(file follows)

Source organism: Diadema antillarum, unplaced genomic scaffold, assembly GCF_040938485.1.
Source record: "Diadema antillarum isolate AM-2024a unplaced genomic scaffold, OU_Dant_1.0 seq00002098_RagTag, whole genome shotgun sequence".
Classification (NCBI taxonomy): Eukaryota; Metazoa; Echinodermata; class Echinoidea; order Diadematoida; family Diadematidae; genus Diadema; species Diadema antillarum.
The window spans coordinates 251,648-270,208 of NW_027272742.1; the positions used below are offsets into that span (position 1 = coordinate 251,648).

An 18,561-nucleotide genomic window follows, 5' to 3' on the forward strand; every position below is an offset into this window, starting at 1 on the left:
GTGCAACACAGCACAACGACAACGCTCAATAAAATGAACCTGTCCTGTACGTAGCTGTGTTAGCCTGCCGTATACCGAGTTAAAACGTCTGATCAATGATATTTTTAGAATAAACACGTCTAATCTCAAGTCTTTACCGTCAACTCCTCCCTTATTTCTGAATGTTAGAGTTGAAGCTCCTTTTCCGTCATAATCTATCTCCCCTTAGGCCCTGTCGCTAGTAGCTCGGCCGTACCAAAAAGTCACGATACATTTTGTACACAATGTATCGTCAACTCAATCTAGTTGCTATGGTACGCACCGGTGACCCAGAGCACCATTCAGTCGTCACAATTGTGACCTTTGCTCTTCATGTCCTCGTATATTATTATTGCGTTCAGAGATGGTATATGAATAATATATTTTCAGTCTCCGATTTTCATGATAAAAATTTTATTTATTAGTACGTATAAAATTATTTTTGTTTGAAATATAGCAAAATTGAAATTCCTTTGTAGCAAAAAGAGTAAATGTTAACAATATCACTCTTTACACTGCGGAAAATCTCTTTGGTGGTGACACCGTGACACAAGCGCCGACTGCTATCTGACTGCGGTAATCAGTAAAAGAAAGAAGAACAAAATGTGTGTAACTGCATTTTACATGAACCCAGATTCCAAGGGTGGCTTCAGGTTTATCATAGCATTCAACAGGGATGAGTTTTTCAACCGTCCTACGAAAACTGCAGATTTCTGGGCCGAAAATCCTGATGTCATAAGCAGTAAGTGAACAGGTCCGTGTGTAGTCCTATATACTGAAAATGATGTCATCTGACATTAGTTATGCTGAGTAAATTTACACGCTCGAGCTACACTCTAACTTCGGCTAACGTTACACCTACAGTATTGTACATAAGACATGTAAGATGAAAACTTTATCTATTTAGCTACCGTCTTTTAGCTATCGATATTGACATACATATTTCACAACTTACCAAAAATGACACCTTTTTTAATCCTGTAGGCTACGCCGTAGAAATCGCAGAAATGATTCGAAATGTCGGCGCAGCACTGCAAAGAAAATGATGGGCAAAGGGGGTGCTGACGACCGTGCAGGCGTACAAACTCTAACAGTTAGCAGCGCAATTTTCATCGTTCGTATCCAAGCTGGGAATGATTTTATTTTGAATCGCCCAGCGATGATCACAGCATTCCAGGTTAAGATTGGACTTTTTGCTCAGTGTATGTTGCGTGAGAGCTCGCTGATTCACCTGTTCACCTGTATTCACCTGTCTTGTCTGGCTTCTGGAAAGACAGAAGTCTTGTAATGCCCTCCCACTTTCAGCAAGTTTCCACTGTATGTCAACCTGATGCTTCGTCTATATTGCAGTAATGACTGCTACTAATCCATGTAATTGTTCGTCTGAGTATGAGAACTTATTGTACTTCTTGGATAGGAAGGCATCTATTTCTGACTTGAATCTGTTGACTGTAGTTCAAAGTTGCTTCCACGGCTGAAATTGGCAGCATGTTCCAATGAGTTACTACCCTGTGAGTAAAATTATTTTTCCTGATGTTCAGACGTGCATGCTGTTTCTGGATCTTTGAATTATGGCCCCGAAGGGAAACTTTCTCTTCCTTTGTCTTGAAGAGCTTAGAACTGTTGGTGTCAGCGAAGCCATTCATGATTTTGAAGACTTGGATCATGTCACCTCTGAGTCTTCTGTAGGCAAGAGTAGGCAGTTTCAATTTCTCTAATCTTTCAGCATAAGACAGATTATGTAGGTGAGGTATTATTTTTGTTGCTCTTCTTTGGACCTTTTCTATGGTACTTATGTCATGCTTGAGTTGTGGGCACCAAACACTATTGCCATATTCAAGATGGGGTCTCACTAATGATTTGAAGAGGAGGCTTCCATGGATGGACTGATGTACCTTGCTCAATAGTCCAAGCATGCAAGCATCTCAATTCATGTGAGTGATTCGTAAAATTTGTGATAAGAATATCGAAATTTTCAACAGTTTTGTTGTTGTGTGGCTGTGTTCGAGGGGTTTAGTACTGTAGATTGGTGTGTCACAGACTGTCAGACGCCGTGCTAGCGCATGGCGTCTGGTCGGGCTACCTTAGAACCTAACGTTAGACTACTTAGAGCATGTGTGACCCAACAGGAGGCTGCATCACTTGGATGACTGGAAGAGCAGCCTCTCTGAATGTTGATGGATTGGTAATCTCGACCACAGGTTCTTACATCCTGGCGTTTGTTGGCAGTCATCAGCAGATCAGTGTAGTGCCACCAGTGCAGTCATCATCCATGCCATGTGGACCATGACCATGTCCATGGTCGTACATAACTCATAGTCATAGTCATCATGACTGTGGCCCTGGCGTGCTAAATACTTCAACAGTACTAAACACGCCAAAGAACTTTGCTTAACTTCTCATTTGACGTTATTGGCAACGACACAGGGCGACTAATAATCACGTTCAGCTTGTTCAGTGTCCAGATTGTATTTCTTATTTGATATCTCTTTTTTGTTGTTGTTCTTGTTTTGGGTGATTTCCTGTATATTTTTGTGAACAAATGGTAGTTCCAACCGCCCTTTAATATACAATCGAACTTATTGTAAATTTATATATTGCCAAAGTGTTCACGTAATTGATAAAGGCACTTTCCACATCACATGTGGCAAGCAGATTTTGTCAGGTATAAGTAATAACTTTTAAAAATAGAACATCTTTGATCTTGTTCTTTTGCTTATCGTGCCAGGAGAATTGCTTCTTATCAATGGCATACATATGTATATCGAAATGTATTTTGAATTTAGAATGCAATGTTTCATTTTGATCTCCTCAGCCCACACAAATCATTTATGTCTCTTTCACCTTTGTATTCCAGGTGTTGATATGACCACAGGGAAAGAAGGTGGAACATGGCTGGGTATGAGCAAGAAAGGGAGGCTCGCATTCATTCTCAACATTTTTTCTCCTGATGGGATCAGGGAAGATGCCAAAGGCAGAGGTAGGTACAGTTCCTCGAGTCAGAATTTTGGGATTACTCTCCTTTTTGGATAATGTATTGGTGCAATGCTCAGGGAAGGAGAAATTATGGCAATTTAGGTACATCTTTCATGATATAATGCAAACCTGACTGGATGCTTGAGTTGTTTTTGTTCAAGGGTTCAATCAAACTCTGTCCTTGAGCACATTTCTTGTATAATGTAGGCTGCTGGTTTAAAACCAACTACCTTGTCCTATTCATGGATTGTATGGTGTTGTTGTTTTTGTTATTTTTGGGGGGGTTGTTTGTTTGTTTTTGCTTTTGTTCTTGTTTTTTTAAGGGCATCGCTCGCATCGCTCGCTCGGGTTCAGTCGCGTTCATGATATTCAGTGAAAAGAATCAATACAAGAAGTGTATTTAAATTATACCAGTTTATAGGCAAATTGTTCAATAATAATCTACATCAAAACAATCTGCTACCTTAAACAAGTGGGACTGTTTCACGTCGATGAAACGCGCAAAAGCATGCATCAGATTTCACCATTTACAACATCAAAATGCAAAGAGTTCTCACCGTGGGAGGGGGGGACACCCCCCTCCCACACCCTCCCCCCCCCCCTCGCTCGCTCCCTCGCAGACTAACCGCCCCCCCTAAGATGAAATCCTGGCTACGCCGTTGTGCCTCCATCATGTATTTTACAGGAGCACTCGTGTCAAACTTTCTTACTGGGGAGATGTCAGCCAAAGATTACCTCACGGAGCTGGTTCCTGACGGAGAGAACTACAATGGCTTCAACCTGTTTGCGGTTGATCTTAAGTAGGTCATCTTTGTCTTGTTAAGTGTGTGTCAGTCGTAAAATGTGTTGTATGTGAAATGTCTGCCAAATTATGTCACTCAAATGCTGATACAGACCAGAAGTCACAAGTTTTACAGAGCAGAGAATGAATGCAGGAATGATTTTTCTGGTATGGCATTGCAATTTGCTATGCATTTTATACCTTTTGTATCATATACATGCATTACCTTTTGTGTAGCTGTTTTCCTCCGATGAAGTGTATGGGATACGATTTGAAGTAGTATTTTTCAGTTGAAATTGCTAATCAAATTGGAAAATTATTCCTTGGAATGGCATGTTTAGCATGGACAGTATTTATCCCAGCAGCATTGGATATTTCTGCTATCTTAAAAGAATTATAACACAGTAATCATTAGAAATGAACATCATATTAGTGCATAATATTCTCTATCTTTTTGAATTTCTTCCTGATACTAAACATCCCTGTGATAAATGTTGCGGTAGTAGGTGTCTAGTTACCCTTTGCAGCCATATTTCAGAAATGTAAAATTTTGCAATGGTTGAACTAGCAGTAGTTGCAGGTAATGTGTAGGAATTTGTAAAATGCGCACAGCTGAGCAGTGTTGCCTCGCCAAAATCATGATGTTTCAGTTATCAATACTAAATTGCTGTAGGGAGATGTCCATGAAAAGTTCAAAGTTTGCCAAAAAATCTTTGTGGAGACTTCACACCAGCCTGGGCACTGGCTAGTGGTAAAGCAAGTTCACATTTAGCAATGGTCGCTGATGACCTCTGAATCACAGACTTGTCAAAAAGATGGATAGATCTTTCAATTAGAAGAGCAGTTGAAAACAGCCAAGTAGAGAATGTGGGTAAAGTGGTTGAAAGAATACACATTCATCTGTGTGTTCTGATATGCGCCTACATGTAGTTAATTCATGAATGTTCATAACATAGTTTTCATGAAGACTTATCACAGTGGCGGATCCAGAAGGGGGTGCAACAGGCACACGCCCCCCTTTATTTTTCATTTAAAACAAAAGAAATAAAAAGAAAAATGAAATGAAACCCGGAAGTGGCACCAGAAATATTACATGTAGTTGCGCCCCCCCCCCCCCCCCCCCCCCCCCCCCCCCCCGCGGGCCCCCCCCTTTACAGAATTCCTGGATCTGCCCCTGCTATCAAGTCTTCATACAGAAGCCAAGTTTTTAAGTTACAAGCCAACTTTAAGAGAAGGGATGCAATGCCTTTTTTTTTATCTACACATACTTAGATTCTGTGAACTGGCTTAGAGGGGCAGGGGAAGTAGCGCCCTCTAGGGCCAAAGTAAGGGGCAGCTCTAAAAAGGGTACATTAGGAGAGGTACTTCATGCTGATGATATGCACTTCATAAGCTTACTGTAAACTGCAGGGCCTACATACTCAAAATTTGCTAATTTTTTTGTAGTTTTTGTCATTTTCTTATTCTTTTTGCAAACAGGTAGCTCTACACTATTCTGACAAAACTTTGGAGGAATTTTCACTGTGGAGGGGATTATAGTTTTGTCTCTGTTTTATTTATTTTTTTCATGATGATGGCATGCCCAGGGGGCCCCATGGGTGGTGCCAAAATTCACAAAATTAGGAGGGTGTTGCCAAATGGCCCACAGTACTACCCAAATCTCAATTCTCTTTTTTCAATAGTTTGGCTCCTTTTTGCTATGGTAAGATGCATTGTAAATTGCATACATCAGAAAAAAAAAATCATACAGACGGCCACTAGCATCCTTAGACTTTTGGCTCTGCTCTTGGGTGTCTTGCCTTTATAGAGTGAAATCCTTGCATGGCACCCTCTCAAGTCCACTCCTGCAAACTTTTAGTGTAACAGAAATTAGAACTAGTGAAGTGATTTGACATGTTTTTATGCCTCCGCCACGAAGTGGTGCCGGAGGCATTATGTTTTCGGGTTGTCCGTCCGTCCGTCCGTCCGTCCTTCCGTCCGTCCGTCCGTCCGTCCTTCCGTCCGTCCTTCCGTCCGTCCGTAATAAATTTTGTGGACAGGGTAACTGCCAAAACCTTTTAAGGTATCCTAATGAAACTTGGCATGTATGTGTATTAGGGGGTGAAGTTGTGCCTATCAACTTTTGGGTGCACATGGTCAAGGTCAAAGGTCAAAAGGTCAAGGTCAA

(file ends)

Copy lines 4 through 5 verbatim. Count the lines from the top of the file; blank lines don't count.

The window spans coordinates 251,648-270,208 of NW_027272742.1; the positions used below are offsets into that span (position 1 = coordinate 251,648).

An 18,561-nucleotide genomic window follows, 5' to 3' on the forward strand; every position below is an offset into this window, starting at 1 on the left: